In this post I share my views on the state of the economy under Modi govt  after over 4+ years of rule.


In my earlier post in February when the USD/INR was still below 65 I had warned that we will see a large move to 69 this this year. In the past 7 months, things have played out as expected and the Rupee has fallen to unprecedented levels even beyond my initial expectations.

Now that we have had a huge technical breakout above 69 for the USD/INR, this opens room for move to 75 in the near term and 80 by next year.

While Indian Rupee has often seen such sharp move once in a few years which is then followed by a long consolidation phase, the selloff can have nasty short term implications.


RBI has already hiked interest rates twice in last 2 months even when inflation remains largely in control. A free fall on the currency may force its hand to do even more hikes.

Anyways, if the 10 year Govt bond yield be taken as an indicator, it is trading at 8.13%, which is 163 bps higher than the RBI base rate. This difference was under 50 bps around Oct last year with yields under 6.5% with base rate at 6%. So I believe RBI has little choice but to follow the rising yields and continue with further interest rates hikes in coming months. This should make loan EMIs for all of us in times to come.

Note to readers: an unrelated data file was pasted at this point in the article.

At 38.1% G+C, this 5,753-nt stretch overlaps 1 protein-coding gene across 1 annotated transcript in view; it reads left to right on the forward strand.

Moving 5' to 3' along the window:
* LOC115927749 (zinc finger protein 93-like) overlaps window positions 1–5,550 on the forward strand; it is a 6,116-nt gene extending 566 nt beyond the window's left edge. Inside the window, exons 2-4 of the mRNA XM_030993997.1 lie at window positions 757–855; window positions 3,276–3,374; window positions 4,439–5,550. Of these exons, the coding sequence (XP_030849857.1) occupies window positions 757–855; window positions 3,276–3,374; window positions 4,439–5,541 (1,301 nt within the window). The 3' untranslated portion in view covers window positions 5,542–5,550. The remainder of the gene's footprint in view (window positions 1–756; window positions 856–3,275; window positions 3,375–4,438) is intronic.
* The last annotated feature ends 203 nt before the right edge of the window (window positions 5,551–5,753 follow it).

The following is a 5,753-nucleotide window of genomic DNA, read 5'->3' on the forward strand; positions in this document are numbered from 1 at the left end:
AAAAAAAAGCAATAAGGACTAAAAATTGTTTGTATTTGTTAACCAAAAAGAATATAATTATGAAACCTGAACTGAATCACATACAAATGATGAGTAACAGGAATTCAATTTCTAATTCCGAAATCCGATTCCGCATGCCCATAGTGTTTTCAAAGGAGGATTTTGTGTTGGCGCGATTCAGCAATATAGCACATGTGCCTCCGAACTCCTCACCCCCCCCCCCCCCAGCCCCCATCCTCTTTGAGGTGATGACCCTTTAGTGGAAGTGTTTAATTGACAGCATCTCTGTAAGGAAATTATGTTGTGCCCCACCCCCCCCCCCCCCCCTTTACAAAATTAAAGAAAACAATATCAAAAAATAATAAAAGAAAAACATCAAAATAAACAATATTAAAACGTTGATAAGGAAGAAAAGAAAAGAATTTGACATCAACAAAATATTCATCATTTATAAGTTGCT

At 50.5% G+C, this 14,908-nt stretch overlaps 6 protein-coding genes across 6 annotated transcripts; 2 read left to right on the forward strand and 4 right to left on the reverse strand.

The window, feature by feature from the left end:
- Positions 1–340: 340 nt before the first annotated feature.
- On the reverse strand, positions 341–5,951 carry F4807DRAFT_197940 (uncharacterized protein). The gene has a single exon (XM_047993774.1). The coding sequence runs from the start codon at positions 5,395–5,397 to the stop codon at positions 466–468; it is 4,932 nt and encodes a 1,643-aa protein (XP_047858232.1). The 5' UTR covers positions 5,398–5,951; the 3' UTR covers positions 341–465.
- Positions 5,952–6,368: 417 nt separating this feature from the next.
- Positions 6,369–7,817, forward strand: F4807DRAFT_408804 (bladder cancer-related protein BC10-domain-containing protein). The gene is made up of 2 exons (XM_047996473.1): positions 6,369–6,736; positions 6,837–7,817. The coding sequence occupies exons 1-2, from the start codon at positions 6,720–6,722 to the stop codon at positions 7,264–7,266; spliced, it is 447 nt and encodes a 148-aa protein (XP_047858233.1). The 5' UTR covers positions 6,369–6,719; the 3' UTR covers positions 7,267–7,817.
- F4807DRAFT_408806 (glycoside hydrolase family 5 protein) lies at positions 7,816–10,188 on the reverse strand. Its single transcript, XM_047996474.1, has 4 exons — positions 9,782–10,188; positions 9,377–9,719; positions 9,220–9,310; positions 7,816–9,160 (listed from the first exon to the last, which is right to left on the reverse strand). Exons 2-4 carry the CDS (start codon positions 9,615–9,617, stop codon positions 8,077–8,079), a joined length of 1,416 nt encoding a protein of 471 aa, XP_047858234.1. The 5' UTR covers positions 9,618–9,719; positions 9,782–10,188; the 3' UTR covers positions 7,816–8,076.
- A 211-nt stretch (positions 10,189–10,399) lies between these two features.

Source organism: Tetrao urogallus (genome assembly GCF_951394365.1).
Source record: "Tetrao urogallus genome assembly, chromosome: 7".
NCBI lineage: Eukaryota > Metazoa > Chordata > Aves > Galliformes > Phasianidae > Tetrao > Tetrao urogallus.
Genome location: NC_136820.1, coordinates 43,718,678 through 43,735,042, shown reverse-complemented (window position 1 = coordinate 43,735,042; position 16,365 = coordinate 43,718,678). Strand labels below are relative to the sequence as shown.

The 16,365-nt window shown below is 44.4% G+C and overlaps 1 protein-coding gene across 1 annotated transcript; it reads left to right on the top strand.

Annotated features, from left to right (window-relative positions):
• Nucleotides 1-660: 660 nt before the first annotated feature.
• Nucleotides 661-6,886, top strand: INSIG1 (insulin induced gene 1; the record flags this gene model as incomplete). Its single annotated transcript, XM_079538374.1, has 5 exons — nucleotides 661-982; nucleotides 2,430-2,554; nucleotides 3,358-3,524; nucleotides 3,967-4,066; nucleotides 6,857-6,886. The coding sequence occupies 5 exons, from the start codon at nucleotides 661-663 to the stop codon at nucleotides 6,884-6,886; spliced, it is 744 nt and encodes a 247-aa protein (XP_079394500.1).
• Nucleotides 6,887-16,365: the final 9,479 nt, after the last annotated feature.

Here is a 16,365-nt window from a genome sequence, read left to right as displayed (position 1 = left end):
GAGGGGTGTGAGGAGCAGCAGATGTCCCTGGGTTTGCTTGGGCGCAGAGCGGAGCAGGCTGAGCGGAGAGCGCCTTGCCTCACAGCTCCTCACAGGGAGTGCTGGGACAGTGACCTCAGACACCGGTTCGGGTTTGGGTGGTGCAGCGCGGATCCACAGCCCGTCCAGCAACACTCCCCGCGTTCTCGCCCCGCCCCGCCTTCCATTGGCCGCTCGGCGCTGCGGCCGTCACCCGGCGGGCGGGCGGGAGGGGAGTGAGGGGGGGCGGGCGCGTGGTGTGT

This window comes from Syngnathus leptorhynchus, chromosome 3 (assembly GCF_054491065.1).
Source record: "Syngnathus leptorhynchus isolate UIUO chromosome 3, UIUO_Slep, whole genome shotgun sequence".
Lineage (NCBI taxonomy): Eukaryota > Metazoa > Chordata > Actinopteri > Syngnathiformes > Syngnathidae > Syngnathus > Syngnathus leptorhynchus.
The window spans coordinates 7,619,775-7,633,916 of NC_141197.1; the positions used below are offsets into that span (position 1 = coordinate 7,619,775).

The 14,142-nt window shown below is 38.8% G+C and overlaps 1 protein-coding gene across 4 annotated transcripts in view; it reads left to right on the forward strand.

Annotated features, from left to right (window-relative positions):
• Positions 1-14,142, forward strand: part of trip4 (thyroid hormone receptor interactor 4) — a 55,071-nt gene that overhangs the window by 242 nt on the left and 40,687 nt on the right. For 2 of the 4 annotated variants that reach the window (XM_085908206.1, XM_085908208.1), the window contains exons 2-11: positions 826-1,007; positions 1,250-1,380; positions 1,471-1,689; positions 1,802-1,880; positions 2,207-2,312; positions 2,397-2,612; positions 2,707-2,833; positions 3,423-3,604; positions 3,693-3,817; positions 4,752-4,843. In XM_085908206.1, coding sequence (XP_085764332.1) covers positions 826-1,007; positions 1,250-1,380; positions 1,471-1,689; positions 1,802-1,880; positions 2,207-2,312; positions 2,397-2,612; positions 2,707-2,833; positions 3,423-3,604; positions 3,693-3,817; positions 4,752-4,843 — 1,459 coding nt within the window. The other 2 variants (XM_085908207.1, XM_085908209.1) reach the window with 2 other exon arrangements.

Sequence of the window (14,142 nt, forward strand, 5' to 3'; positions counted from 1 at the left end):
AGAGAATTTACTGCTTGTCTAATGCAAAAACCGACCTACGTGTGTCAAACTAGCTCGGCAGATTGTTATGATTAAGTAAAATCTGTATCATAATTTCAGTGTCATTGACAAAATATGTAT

Most govt banks continue to report  losses as per their latest Q1Fy19 earnings announcements.  Although they claim that worst of NPA recognition is behind them and there should be recoveries of bad loans in near future, i still believe sustainable profitability and growth  is still few quarters away for them.

While we are still to recover from the corporate loan crisis, several industry voices including the former RBI governor Raghuram Rajan has warned against risks associated with Mudra loans as well. I also believe that reckless lending to any segment without proper due-diligence just to meet lending targets set by the govt can have disastrous consequences in the future.